We are outraged that these so-called peace officers were shielded from the law through their qualified immunity, but the infamous cases that draw the headlines are only a small sample of the large number of cases where qualified immunity is upheld. There is a long list of court rulings that have upheld qualified immunity for police officers.  Here is a short list of instances when police actions were challenged, and qualified immunity was granted to the law enforcement officers.

  •  A police officer’s dog bit a man after the alleged perpetrator raised his hands in surrender.
  •  An officer transported a “mentally-infirmed man” to another jurisdiction while claiming the man was a vagrant and should be removed from his precinct.
  •  A cop shot a 10-year old boy while trying to shoot a non-threatening family dog.
  • A policeman shot a car thief six times after the man had raised his hands in surrender.
  • Cops searched a property based on a faulty warrant or without any warrants at all.

Of course, these cases pale in magnitude to George Floyd or Brittany Dunn, but the negative impact to those involved was substantial.

How Does a Cop Lose Qualified Immunity? 

I literally gasped when I learned about all of the cases that were dismissed due to qualified immunity. It seems so unfair!

This skewed favor is in place because, to win a case against a cop, you must unequivocally demonstrate that a well-known, clearly established constitutional right has been violated. This is harder than it appears, but three conditions might warrant a judge to deny qualified immunity to a public official.

First, there must have been at least one previous case that set precedence for removing qualified immunity.  This happened in November 2020 when two officers were denied qualified immunity protection after they tased, punched, and kick an unarmed, schizophrenic man who was having a mental crisis.  Even though the man was not charged with a crime, he suffered 8 minutes of physical abuse, incurred 26 blunt-force injuries, and died two days later in a hospital. The courts determined the officers used excessive force on the victim. Because previous courts had ruled that excessive force was a cause to deny qualified immunity, the Fifth Circuit U.S. Court of Appeals followed suit and did not grant immunity to those officers.

Of course, there is not always direct precedence.  When that happens, immunity can be removed if there is an undeniable correlation between two cases. This happened when the Supreme Court heard a case where prison guards handcuffed Alabama inmates to a hitching post in the middle of summer.  The inmates were sunburned and only given limited water.  While there had never been a case about handcuffing people to a hitching post, there have been previous cases about malicious acts of violence. Because this case was “materially similar” to others, immunity was withheld according to the color of the law.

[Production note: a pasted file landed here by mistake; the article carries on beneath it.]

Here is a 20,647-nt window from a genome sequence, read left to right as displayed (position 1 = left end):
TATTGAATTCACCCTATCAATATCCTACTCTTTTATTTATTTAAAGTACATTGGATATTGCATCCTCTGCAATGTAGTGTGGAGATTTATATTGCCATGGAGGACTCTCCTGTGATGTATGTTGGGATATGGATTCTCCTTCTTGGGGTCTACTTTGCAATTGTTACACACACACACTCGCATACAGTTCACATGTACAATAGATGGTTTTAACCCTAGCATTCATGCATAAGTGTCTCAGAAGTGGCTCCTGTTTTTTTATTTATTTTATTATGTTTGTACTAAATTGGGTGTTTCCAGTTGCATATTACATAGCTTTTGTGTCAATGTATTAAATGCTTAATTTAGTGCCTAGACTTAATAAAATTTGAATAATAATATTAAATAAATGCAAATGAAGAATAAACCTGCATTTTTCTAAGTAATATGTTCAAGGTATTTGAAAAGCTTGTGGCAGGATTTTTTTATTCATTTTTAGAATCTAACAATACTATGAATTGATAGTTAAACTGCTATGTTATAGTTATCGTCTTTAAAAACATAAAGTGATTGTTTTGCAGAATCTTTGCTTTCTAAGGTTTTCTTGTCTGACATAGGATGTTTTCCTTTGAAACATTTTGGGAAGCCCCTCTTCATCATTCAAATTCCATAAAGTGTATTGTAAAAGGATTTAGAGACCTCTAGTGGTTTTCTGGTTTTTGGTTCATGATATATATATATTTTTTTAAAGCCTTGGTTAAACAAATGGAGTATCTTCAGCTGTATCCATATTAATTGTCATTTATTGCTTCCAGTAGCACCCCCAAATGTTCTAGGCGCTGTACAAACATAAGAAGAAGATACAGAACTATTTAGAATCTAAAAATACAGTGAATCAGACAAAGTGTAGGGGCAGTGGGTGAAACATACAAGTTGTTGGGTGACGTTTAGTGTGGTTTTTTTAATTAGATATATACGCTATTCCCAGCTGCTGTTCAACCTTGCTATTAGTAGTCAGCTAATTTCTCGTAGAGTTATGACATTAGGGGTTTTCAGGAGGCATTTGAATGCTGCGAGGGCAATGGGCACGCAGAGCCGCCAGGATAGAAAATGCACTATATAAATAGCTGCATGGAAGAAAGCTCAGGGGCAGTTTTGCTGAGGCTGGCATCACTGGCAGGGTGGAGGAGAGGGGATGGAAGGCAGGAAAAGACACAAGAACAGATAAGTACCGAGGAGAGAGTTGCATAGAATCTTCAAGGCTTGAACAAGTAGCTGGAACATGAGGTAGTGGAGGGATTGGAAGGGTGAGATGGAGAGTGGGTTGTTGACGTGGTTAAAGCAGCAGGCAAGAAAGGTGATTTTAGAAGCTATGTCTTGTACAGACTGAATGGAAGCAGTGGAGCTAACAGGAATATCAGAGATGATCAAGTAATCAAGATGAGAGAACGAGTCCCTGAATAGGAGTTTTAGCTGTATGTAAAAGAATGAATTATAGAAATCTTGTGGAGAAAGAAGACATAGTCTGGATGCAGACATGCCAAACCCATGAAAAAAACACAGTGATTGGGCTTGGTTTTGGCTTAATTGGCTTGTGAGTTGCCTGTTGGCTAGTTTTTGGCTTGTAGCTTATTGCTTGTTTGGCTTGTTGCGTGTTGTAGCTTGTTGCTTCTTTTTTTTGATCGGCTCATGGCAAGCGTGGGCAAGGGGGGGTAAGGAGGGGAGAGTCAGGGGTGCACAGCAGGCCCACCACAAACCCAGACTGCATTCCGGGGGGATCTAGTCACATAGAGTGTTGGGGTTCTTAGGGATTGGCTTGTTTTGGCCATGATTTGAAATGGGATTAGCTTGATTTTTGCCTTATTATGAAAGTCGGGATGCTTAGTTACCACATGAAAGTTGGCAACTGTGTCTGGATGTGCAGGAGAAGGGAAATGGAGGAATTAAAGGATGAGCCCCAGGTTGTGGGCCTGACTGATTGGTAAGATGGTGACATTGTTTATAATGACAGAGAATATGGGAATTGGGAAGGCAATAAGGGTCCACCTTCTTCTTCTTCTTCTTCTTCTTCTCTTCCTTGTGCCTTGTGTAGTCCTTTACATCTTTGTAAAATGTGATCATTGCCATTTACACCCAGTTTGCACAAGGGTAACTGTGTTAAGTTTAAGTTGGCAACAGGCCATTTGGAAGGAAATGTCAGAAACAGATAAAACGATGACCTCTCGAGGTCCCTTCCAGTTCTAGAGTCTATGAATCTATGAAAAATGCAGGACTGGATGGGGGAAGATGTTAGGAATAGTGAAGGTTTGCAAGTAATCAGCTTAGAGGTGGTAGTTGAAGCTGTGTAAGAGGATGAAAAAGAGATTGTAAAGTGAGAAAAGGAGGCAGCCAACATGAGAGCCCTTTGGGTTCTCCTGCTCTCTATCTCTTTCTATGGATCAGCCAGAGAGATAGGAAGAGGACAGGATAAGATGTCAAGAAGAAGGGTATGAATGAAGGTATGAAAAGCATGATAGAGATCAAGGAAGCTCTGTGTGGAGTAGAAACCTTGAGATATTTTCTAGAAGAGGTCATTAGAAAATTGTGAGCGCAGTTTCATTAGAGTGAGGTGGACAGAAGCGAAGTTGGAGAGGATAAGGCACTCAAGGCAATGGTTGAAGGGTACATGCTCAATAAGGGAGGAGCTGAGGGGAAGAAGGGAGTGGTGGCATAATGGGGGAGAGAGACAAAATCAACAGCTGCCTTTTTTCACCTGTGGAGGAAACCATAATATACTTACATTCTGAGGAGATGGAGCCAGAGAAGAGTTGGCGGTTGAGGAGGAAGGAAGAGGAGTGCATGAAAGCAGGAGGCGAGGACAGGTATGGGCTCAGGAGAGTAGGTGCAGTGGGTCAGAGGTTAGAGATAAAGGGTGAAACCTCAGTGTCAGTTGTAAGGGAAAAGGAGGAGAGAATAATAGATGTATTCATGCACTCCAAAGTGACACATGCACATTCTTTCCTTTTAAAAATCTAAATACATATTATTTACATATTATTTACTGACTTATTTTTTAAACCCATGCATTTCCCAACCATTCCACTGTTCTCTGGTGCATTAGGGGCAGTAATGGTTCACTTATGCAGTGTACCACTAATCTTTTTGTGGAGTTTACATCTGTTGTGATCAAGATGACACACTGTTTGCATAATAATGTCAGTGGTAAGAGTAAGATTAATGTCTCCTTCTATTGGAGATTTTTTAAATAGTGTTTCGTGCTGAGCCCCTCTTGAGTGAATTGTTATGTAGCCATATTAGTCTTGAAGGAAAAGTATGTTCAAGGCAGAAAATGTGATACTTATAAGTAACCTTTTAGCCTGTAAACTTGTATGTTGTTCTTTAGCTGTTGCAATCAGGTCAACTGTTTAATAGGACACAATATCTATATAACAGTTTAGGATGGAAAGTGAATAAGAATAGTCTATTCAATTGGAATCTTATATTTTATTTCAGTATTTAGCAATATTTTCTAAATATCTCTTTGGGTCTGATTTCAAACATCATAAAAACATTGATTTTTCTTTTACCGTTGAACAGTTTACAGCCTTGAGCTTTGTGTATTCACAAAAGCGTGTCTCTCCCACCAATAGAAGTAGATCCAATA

The last condition is virtually never met.  In this case, constitutional verbiage must be explicitly clear and require no interpretation. This is rare. There are very few explicit constitutional rules.  The only clear law that comes to mind is “a president must be at least 35 years old.” There is no way that law could be debated; however contested immunity is often complicated, so this condition can’t apply.

Conclusion – Do Police Have Qualified Immunity?

There are only a few circumstances when a court does not allow qualified immunity.  If you watch any cop show, you’ll recognize them.  They are false arrest, malicious prosecution without probable cause, and use of excessive force or violence.  Still, we all know there are plenty more situations that should justify legal action against the police. Misconduct is obvious, but the courts have made it too difficult to sue or convict officers for unlawful behavior.

I believe the pendulum has shifted back to post-Civil War era policing.  We’re seeing police officers use unwarranted violence against people, and the brutality often is focused on minorities.

While once justified, it looks as if qualified immunity has strayed from its intended purpose.  Petty lawsuits are no longer an issue, and unfortunately, compelling legal actions are being denied because of the 1967 doctrine. Perhaps it’s time to make laws that would reflect post-Civil War times because we need protection from power-hungry officers.

It goes without saying that qualified immunity needs scrutiny and giving allowances for civil suits would limit the actions of incompetent, violent police officers. We just can’t regress to living in a forcefully governed society.  People who are mistreated need compensation for their abuse.

Do police have qualified immunity?  Yes.  Should they?  Sometimes, but not as often as it is granted in today’s courts.